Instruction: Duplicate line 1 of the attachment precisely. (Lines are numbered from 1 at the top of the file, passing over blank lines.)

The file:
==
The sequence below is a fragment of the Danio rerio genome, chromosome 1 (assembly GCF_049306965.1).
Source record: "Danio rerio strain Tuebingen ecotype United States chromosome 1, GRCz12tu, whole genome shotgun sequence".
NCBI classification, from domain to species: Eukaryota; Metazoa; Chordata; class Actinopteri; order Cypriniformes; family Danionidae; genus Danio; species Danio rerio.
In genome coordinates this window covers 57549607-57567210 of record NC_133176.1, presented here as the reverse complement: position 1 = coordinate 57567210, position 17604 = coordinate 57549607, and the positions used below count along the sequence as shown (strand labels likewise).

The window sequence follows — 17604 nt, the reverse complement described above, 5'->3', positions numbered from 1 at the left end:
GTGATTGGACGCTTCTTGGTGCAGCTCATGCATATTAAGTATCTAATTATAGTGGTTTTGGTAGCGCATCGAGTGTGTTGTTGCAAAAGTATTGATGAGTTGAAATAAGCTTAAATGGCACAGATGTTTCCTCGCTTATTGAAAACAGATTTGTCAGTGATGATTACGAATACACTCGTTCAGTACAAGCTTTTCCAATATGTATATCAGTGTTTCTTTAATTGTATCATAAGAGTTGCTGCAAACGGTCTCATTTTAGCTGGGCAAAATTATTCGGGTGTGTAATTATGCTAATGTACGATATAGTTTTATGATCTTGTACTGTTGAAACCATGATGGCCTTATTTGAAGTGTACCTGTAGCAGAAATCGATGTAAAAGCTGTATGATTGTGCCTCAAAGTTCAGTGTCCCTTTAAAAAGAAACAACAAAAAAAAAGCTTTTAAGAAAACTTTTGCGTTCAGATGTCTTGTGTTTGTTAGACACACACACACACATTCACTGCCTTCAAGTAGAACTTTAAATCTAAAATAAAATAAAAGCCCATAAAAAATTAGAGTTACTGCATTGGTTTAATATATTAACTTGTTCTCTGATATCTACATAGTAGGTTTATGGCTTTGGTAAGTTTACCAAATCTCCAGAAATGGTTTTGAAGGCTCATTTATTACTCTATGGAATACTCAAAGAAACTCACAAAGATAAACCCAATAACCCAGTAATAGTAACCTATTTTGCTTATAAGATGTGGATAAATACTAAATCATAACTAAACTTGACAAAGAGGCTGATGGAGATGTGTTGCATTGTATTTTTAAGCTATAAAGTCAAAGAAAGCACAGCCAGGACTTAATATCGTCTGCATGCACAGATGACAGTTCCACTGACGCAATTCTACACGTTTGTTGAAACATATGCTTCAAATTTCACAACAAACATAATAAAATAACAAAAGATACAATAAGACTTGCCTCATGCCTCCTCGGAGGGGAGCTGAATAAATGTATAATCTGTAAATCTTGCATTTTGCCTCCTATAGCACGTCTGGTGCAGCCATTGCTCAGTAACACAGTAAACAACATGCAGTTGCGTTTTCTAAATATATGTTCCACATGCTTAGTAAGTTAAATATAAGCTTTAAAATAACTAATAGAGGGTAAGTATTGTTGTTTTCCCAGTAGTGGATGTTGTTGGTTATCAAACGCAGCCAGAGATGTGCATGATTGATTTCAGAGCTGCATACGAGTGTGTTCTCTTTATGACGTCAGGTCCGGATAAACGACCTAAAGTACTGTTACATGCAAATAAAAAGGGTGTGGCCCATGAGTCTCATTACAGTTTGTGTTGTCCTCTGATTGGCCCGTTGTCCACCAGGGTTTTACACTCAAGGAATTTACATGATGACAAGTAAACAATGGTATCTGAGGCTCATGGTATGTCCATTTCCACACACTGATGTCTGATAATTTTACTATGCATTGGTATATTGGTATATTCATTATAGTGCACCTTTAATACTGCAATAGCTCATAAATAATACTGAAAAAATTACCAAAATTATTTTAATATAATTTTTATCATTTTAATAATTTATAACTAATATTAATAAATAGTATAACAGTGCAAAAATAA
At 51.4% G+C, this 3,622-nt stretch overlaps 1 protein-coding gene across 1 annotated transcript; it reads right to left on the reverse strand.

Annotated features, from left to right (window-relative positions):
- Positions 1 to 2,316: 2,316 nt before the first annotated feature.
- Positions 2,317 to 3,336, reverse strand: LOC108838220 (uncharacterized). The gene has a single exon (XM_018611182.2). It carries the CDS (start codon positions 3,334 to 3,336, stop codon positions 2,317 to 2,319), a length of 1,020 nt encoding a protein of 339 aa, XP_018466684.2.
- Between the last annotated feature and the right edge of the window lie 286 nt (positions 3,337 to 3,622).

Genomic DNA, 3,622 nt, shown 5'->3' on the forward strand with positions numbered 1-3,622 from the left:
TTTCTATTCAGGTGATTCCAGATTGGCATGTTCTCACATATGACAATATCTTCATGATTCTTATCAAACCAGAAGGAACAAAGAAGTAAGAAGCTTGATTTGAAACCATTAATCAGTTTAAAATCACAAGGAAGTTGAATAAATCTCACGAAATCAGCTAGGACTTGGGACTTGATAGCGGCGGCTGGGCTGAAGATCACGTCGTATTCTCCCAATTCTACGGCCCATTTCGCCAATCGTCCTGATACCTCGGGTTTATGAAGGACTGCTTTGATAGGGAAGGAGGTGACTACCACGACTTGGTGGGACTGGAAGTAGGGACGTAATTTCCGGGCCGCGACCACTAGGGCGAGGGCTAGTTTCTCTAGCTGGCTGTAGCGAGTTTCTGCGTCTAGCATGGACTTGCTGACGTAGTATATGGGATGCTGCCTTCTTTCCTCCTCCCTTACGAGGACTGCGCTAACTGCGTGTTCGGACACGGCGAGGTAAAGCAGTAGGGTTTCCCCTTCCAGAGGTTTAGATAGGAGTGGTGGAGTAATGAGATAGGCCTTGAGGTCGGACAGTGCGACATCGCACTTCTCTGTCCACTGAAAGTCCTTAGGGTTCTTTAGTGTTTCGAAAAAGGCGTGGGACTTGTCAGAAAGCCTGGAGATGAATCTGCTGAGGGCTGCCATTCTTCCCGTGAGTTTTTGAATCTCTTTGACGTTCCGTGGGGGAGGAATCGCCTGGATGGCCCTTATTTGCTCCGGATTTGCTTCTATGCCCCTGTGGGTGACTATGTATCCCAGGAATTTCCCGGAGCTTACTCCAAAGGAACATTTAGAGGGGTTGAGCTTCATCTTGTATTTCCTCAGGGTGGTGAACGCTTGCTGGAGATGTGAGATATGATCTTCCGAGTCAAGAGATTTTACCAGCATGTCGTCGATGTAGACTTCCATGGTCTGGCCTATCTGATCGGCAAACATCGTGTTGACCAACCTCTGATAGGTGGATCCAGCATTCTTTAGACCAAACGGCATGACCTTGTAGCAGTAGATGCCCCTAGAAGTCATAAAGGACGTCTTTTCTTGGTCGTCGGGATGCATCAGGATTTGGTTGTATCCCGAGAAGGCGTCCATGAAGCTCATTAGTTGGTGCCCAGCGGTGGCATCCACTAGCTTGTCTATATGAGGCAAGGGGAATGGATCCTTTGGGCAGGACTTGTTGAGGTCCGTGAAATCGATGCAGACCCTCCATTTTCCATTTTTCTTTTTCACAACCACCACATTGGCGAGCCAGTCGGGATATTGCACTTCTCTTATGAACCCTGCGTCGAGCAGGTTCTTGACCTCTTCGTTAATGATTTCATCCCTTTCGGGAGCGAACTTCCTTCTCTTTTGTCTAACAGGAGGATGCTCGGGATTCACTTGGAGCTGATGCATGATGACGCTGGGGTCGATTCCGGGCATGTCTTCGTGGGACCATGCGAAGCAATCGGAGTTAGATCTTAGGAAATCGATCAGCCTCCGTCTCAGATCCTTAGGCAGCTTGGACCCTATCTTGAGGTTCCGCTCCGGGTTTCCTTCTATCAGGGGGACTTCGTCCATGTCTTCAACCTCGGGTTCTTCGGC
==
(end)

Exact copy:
The sequence below is a fragment of the Danio rerio genome, chromosome 1 (assembly GCF_049306965.1).